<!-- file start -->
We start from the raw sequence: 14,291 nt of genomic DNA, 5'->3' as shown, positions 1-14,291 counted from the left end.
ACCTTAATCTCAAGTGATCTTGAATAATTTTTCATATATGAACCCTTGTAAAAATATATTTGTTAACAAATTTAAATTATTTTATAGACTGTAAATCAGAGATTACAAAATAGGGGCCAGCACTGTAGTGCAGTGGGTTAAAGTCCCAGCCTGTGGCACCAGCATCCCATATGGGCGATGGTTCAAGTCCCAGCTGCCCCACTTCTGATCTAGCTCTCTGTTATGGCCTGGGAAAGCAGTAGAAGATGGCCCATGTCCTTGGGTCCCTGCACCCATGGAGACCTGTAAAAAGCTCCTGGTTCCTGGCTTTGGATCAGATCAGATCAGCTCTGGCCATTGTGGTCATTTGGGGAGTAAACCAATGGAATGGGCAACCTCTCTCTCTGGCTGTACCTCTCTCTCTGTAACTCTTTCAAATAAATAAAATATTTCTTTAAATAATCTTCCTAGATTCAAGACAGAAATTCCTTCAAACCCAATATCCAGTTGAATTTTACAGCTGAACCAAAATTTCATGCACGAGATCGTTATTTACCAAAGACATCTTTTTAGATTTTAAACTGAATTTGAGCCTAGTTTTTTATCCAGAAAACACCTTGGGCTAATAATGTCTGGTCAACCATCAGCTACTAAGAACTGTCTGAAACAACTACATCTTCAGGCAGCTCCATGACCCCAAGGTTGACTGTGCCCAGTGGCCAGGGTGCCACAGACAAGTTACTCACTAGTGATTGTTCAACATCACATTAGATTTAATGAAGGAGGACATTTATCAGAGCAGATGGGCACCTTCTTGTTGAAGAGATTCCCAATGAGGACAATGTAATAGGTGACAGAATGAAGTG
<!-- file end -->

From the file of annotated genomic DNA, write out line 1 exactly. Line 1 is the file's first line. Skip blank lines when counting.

We start from the raw sequence: 14,291 nt of genomic DNA, 5'->3' as shown, positions 1-14,291 counted from the left end.